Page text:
FIRST GENTLEMAN
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Whether away so fast?Whither away so fast?H8 II.i.1.1
Ile saue youI'll save youH8 II.i.3.2
That labour Sir. All's now done but the CeremonyThat labour, sir. All's now done but the ceremonyH8 II.i.4
Of bringing backe the Prisoner.Of bringing back the prisoner.H8 II.i.5.1
Yes indeed was I.Yes, indeed was I.H8 II.i.6.1
You may guesse quickly what.You may guess quickly what.H8 II.i.7.1
Yes truely is he, / And condemn'd vpon't.Yes, truly is he, and condemned upon't.H8 II.i.8
So are a number more.So are a number more.H8 II.i.9.2
Ile tell you in a little. The great DukeI'll tell you in a little. The great DukeH8 II.i.11
Came to the Bar; where, to his accusationsCame to the bar, where to his accusationsH8 II.i.12
He pleaded still not guilty, and alleadgedHe pleaded still not guilty, and allegedH8 II.i.13
Many sharpe reasons to defeat the Law.Many sharp reasons to defeat the law.H8 II.i.14
The Kings Atturney on the contrary,The King's attorney, on the contrary,H8 II.i.15
Vrg'd on the Examinations, proofes, confessionsUrged on the examinations, proofs, confessions,H8 II.i.16
Of diuers witnesses, which the Duke desir'dOf divers witnesses, which the Duke desiredH8 II.i.17
To him brought viua voce to his face;To have brought viva voce to his face;H8 II.i.18
At which appear'd against him, his SurueyorAt which appeared against him his surveyor,H8 II.i.19
Sir Gilbert Pecke his Chancellour, and Iohn Car,Sir Gilbert Perk his chancellor, and John Car,H8 II.i.20
Confessor to him, with that Diuell Monke,Confessor to him, with that devil-monk,H8 II.i.21
Hopkins, that made this mischiefe.Hopkins, that made this mischief.H8 II.i.22.1
The same,The same.H8 II.i.23.2
All these accus'd him strongly, which he faineAll these accused him strongly, which he fainH8 II.i.24
Would haue flung from him; but indeed he could not;Would have flung from him; but indeed he could not;H8 II.i.25
And so his Peeres vpon this euidence,And so his peers, upon this evidence,H8 II.i.26
Haue found him guilty of high Treason. MuchHave found him guilty of high treason. MuchH8 II.i.27
He spoke, and learnedly for life: But allHe spoke, and learnedly, for life, but allH8 II.i.28
Was either pittied in him, or forgotten.Was either pitied in him or forgotten.H8 II.i.29
When he was brought agen to th'Bar, to heareWhen he was brought again to th' bar, to hearH8 II.i.31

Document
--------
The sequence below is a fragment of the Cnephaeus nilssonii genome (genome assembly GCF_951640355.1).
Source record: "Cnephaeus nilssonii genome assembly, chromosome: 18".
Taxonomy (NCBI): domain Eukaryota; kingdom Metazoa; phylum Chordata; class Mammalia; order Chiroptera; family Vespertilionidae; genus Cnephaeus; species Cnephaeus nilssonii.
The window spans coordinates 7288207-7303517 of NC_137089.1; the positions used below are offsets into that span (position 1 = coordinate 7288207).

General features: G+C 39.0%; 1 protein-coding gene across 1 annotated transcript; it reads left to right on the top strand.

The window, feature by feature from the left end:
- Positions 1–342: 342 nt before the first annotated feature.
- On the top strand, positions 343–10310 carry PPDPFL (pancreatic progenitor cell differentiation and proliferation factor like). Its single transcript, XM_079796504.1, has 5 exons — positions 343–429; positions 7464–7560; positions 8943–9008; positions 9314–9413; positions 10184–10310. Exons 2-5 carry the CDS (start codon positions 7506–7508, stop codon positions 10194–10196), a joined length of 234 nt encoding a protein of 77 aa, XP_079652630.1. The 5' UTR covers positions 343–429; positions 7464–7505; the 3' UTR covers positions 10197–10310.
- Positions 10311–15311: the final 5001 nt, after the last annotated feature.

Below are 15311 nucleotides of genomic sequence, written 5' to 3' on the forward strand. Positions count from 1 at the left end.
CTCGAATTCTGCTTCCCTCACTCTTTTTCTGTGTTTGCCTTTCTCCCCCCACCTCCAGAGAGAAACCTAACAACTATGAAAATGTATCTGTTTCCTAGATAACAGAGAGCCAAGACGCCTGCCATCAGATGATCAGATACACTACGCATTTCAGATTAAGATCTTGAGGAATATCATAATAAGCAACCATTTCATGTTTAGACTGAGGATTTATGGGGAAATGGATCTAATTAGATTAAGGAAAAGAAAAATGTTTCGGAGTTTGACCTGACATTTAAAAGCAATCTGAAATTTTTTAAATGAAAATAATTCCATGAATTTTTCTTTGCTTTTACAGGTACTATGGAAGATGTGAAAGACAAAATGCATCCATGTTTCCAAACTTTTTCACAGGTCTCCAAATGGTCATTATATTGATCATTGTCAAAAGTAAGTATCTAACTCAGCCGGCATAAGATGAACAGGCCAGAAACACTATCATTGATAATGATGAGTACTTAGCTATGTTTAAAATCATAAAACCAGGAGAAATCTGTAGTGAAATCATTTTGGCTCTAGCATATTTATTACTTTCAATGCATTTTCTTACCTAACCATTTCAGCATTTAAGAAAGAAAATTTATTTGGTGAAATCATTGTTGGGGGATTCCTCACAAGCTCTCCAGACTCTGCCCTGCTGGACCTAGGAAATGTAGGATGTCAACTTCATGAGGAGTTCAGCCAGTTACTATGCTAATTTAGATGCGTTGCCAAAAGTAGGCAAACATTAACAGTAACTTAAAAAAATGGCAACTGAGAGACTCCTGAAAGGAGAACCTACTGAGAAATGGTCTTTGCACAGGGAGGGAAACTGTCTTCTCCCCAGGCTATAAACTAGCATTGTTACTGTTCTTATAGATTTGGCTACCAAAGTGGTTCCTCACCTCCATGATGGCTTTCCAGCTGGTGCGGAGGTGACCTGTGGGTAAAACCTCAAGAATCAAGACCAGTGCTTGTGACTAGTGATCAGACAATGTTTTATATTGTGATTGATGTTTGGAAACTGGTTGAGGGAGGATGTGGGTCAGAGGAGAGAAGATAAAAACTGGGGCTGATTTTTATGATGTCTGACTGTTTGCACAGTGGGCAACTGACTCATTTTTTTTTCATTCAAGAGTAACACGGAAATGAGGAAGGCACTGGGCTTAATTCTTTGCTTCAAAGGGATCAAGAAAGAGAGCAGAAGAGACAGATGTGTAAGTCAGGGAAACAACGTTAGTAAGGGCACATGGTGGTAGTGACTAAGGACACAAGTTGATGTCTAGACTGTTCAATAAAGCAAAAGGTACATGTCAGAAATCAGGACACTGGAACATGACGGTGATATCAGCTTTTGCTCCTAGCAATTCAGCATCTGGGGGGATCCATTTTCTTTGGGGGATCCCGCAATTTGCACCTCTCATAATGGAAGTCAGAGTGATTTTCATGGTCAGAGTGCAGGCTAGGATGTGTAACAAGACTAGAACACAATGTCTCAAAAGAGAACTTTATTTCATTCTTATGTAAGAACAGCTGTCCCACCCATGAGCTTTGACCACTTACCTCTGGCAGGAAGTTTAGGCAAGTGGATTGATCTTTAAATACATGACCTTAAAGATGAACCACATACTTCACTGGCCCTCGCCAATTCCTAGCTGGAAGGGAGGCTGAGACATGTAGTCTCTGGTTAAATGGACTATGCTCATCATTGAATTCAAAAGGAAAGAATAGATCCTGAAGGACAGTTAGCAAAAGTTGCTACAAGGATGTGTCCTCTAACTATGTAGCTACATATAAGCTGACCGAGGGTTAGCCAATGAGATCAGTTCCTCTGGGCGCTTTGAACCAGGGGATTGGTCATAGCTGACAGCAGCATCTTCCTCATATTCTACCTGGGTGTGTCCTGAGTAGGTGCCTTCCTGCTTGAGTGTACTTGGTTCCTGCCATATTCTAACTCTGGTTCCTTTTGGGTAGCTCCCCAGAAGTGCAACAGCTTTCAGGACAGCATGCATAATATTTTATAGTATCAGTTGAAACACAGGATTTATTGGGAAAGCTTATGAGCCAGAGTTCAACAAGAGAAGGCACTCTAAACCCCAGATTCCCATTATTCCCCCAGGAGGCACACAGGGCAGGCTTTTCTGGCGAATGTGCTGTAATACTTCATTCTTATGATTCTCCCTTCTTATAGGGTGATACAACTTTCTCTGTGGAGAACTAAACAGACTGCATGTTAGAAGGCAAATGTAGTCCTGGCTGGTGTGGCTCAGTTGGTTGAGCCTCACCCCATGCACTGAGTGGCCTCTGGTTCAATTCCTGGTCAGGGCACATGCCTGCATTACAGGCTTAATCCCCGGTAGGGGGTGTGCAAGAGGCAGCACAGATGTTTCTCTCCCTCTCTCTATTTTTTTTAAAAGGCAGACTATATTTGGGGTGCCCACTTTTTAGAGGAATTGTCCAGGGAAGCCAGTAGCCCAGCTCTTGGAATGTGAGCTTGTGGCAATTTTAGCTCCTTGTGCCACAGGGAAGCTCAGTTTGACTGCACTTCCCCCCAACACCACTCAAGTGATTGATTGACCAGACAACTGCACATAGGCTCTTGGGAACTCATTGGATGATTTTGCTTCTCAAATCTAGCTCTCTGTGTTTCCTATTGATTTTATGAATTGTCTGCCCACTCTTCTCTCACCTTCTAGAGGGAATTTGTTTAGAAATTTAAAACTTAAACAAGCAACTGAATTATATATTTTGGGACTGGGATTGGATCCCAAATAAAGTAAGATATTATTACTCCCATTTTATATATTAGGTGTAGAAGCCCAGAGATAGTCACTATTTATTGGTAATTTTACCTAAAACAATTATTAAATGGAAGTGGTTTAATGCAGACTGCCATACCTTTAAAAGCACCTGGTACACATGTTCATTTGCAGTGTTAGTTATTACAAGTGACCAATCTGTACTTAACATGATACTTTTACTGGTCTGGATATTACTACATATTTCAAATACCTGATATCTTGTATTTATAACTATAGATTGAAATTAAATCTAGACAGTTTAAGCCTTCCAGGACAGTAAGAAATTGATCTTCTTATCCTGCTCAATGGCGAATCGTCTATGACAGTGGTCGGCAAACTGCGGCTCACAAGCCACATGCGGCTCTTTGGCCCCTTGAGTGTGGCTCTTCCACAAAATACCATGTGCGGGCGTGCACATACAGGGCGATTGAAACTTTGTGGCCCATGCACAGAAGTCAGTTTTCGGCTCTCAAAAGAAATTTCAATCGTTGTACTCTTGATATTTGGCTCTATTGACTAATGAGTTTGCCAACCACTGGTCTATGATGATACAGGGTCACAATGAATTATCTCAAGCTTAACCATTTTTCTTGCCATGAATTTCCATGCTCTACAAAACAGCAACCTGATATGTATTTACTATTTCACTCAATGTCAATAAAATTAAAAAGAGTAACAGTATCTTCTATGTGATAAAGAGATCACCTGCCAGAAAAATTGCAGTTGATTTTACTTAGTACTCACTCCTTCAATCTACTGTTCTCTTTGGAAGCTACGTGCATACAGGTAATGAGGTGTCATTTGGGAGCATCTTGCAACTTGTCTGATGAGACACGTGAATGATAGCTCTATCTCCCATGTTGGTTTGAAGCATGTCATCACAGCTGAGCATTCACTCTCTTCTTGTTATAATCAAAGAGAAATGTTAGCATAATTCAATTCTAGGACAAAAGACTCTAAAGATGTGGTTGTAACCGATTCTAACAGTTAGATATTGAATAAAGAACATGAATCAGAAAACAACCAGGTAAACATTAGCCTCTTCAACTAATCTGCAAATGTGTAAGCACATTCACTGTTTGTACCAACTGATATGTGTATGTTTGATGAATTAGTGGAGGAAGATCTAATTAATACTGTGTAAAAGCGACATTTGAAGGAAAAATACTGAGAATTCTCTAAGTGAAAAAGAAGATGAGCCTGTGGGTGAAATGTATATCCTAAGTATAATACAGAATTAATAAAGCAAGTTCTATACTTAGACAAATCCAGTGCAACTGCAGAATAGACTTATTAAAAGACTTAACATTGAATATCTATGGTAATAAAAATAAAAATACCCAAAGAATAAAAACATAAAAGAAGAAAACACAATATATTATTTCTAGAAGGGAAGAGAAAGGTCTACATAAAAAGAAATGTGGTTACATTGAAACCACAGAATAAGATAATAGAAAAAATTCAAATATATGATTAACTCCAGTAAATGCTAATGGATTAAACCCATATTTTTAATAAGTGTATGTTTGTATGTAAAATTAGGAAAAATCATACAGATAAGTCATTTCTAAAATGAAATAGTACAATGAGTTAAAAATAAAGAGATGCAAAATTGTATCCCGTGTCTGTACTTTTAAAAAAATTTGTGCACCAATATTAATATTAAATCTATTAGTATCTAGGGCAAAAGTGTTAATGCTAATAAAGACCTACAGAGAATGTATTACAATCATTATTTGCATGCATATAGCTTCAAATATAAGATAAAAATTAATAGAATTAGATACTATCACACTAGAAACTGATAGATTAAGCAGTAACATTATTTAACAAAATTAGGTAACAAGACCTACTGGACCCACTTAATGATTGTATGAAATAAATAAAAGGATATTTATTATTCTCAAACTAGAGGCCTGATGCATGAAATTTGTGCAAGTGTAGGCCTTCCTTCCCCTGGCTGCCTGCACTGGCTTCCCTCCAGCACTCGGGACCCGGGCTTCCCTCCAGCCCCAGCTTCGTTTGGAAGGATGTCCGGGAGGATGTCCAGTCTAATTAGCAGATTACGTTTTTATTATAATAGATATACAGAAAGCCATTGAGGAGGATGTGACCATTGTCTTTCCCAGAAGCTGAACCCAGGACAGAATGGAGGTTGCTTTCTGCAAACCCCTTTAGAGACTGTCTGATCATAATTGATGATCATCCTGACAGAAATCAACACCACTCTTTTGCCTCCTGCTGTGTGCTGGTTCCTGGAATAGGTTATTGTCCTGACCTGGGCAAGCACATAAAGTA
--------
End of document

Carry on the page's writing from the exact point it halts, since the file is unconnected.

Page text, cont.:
His Knell rung out, his Iudgement, he was stir'dHis knell rung out, his judgement, he was stirredH8 II.i.32
With such an Agony, he sweat extreamly,With such an agony he sweat extremely,H8 II.i.33
And somthing spoke in choller, ill, and hasty:And something spoke in choler, ill and hasty;H8 II.i.34
But he fell to himselfe againe, and sweetly,But he fell to himself again, and sweetlyH8 II.i.35
In all the rest shew'd a most Noble patience.In all the rest showed a most noble patience.H8 II.i.36
Sure he does not,Sure he does not;H8 II.i.37.2
He neuer was so womanish, the causeHe never was so womanish. The causeH8 II.i.38
He may a little grieue at.He may a little grieve at.H8 II.i.39.1
Tis likely,'Tis likely,H8 II.i.40.2
By all coniectures: First Kildares Attendure;By all conjectures: first, Kildare's attainder,H8 II.i.41
Then Deputy of Ireland, who remou'dThen deputy of Ireland, who removed,H8 II.i.42
Earle Surrey, was sent thither, and in hast too,Earl Surrey was sent thither, and in haste too,H8 II.i.43
Least he should helpe his Father.Lest he should help his father.H8 II.i.44.1
At his returne,At his returnH8 II.i.45.2
No doubt he will requite it; this is notedNo doubt he will requite it. This is noted,H8 II.i.46
(And generally) who euer the King fauours,And generally: whoever the King favours,H8 II.i.47
The Cardnall instantly will finde imployment,The Cardinal instantly will find employment,H8 II.i.48
And farre enough from Court too.And far enough from court too.H8 II.i.49.1
Stay there Sir,Stay there, sir,H8 II.i.53.2
And see the noble ruin'd man you speake of.And see the noble ruined man you speak of.H8 II.i.54
O, this is full of pitty; Sir, it calsO, this is full of pity! Sir, it calls,H8 II.i.137
I feare, too many curses on their headsI fear, too many curses on their headsH8 II.i.138
That were the Authors.That were the authors.H8 II.i.139.1
Good Angels keepe it from vs:Good angels keep it from us!H8 II.i.142.2